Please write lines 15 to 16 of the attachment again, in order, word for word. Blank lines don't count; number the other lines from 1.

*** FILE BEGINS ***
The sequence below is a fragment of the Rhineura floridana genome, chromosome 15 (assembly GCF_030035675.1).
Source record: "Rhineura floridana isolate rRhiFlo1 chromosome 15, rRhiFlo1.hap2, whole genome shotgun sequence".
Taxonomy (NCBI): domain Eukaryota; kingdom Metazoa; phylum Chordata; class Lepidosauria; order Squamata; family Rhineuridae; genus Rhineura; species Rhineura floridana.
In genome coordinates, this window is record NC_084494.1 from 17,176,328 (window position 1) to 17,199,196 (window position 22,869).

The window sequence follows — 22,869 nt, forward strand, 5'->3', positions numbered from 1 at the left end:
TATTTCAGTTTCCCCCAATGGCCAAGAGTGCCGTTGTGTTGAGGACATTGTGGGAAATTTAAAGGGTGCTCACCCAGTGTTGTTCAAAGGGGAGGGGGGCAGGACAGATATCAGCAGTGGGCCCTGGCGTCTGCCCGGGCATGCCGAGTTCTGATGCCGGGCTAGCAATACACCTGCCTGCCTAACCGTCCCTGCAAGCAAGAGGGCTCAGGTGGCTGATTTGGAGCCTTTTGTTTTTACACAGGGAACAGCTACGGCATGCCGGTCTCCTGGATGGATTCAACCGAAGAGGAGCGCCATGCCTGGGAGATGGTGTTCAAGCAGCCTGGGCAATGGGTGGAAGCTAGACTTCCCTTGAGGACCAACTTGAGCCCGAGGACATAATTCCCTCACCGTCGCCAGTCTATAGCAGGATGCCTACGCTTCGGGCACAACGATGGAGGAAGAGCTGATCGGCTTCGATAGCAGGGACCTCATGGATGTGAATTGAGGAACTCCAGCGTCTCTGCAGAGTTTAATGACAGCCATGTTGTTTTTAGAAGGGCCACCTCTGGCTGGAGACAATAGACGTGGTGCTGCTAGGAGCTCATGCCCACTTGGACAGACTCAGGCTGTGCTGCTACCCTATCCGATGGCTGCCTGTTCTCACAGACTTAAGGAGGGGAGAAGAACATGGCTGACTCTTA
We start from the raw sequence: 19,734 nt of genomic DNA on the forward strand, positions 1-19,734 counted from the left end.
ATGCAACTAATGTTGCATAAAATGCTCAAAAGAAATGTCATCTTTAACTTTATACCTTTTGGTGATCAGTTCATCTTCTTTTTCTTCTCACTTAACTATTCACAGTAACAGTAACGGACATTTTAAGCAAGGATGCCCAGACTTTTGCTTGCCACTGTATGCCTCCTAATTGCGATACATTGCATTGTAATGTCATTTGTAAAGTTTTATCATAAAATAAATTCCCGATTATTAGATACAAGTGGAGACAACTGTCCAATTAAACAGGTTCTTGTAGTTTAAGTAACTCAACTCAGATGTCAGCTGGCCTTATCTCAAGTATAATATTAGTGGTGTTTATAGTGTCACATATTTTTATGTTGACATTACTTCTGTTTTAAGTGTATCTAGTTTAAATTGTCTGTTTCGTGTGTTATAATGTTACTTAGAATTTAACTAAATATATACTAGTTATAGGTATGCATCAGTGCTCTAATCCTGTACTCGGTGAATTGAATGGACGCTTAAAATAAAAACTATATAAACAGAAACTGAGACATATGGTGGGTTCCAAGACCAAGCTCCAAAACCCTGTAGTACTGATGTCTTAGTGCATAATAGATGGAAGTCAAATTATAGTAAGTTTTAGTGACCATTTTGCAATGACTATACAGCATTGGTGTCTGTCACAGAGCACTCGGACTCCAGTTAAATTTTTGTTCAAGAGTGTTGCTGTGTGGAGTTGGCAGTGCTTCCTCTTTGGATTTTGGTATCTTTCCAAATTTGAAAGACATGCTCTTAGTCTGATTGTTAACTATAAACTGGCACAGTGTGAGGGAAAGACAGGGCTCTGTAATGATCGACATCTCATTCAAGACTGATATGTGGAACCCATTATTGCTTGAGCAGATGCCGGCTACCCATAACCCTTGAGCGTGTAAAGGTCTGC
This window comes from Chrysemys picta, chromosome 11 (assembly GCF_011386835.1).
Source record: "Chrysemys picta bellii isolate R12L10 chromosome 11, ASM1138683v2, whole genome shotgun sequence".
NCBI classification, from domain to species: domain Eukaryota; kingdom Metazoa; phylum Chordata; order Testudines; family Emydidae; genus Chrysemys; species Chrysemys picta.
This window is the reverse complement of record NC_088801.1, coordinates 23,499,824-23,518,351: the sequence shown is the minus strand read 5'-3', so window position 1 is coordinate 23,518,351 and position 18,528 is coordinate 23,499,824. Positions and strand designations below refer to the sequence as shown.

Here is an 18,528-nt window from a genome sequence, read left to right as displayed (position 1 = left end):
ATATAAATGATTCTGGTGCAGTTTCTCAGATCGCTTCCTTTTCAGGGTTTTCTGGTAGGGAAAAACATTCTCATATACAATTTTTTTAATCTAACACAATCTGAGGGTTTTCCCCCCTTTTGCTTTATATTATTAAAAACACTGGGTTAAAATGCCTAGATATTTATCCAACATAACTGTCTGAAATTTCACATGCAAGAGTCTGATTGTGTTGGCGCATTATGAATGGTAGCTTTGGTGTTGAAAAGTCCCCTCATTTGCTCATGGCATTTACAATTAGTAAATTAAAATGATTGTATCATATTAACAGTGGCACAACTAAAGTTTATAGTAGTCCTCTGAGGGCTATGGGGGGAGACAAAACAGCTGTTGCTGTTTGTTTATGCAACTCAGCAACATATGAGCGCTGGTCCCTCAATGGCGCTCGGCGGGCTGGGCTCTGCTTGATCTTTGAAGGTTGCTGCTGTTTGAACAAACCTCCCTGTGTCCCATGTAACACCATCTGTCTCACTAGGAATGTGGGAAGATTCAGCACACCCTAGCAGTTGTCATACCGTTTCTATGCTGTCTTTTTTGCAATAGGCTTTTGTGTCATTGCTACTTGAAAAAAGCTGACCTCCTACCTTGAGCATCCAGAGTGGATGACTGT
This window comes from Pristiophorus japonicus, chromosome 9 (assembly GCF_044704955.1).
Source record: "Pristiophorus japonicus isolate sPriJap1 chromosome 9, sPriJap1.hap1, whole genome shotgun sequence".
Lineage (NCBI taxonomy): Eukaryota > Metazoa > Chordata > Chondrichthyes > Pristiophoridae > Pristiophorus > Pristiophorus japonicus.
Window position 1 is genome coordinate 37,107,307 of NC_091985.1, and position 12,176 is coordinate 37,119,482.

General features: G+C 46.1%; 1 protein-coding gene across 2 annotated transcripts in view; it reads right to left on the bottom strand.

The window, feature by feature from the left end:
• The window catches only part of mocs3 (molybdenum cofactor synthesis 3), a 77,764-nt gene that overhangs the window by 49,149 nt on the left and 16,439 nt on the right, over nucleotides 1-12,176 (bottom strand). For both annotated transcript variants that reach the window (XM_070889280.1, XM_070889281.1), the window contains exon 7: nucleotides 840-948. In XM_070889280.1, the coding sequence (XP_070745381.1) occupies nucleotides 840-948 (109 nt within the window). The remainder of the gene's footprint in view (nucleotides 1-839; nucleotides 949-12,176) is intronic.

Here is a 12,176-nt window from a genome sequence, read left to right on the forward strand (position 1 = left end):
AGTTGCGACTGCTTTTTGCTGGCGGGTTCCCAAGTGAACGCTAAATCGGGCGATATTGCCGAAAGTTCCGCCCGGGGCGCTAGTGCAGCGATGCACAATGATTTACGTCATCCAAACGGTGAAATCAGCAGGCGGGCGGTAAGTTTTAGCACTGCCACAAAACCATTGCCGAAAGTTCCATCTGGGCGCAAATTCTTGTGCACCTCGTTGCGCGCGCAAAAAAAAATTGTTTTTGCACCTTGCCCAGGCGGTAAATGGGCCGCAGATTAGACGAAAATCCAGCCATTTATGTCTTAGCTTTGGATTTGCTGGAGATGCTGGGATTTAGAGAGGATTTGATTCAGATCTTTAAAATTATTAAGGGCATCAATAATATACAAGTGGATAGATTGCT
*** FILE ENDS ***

This window comes from Pristiophorus japonicus, chromosome 9 (assembly GCF_044704955.1).
Source record: "Pristiophorus japonicus isolate sPriJap1 chromosome 9, sPriJap1.hap1, whole genome shotgun sequence".